We await the Arctic blast. Temperatures in the mid- to upper 30s across the region should fall closer to freezing by sunset. As this process will take several hours, we don’t expect a flash freeze of wet surfaces. However, a few icy spots can’t be ruled out after dark. Tonight will be one of the coldest of the winter, with lows in the teens and wind chills in the single digits.
This is our last update. This afternoon, we’ll write a post mortem on what went wrong with this forecast.
10:10 a.m. — Precipitation ending west of Beltway, mainly rain to the east
The back edge of the rain, mixed with some snowflakes, has reached the western side of the Beltway, and the precipitation should end in the immediate area by 11 a.m. and in our eastern areas before noon.
9:40 a.m. — Rain mixing with and changing to a bit of wet snow west of Interstate 95
As the back edge of the precipitation advances into western Fairfax and central Montgomery counties, we are seeing some increasing reports of rain mixing with and changing to wet snow — as far east as Tysons Corner and Bethesda. This is mostly “conversational” snow — that is, mainly melting and not causing disruption.
Some flakes could be seen inside the District and its eastern suburbs over the next hour or so before the precipitation exits to the southeast.
9:05 a.m. — National Weather Service discontinues winter weather advisory for immediate area because of lack of snow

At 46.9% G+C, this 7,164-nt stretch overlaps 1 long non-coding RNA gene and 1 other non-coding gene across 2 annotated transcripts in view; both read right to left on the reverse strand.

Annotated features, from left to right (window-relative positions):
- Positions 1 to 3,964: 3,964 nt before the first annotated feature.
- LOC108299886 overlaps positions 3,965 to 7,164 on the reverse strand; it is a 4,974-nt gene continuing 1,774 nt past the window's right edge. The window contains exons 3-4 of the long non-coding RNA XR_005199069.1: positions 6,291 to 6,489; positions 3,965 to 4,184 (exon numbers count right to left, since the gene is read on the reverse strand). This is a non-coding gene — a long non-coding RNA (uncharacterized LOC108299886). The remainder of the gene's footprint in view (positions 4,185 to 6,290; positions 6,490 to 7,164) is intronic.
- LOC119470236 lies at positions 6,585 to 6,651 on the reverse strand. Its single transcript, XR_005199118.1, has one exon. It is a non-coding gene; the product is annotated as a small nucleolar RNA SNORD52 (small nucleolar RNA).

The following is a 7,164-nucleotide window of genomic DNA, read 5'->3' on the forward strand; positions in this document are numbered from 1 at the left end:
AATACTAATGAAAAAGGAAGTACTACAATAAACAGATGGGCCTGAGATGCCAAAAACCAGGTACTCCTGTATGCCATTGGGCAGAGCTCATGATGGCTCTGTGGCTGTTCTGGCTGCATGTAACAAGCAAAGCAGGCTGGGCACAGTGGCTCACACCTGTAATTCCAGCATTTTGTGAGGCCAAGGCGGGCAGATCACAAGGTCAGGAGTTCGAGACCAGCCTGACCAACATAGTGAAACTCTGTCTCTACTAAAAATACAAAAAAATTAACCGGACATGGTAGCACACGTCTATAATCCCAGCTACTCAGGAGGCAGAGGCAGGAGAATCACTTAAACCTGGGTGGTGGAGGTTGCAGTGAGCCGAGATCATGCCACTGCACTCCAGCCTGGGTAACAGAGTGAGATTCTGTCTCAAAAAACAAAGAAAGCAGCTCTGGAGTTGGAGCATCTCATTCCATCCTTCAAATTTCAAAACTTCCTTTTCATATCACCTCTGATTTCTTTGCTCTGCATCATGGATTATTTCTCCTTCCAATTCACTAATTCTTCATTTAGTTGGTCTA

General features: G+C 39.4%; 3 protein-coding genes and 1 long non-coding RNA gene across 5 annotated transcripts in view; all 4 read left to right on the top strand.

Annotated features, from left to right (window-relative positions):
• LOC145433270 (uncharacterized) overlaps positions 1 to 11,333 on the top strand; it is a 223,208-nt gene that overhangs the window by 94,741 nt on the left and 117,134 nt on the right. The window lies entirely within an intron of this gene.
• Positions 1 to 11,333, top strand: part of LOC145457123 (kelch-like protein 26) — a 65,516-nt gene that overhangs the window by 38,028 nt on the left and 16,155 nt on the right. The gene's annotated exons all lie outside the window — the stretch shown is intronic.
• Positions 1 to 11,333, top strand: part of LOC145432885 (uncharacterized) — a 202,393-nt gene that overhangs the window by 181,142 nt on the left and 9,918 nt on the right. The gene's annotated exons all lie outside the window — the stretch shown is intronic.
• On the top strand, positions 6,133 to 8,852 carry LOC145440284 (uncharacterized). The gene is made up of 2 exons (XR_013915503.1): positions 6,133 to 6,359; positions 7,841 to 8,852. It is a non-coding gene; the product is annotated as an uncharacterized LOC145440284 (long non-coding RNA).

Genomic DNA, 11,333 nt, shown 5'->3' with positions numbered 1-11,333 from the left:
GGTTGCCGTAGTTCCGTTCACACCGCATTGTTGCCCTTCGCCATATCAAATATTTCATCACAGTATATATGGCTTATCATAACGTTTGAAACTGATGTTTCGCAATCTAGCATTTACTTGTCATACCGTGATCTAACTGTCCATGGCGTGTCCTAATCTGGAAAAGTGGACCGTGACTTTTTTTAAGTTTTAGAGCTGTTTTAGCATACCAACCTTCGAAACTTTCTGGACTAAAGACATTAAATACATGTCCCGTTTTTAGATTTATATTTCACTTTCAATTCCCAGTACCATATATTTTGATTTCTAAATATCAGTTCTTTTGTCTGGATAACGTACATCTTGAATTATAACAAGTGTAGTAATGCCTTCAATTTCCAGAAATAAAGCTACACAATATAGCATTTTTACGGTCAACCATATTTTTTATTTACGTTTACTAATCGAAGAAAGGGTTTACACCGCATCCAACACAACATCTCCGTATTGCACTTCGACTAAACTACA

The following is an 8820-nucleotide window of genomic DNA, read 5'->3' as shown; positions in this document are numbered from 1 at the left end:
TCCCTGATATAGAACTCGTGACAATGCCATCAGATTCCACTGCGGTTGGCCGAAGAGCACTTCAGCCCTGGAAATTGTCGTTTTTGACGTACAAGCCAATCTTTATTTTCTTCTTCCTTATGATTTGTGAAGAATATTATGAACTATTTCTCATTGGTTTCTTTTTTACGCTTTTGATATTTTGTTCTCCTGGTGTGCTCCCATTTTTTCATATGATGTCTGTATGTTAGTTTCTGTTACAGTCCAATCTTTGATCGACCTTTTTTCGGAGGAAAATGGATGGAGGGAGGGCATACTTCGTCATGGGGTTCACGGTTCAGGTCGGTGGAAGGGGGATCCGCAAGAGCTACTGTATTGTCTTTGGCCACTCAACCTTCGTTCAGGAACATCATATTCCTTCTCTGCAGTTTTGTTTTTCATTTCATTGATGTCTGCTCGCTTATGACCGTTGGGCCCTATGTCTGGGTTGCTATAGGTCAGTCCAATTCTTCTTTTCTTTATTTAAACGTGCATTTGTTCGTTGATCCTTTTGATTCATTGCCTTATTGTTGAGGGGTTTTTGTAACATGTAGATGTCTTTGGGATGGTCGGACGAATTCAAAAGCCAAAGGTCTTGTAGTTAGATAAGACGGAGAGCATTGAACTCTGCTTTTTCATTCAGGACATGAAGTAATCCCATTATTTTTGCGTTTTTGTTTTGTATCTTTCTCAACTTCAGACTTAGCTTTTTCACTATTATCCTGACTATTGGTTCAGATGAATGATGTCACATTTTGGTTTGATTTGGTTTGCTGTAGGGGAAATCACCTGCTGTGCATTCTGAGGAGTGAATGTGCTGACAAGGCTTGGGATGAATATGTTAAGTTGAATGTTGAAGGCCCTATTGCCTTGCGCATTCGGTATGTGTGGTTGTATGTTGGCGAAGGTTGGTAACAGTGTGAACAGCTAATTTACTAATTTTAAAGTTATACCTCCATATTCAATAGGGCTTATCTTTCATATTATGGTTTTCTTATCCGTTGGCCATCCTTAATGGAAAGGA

While some of our colder areas (upper Montgomery County and parts of Frederick and Loudoun counties) are seeing some conversational snowflakes, mostly rain continues to fall elsewhere, with temperatures in the mid-30s in our colder areas to around 40 in the District.
The National Weather Service has discontinued the winter weather advisory for all but upper Montgomery, western Howard, Frederick and Carroll counties because of a lack of snow. Our far northern areas could see a light accumulation of slushy snow, mainly on grassy areas, but this predicted snow event is a bust — no doubt about it.
8:20 a.m. — Snow struggling to develop even in western areas as potential for accumulation fades
While there are reports of snow in northern Maryland and parts of northwest Virginia, and even some reports of some sleet pellets and snowflakes into western Montgomery and western Fairfax and Loudoun counties, there is little sign of a transition to meaningful snowfall.
We can’t rule out some flakes gradually mixing in with the rain and perhaps a transition to a brief period of snow before precipitation ends later this morning, but this increasingly seems more like a snow bust than a snow burst.
7:50 a.m. — Weather Service scales back snow prediction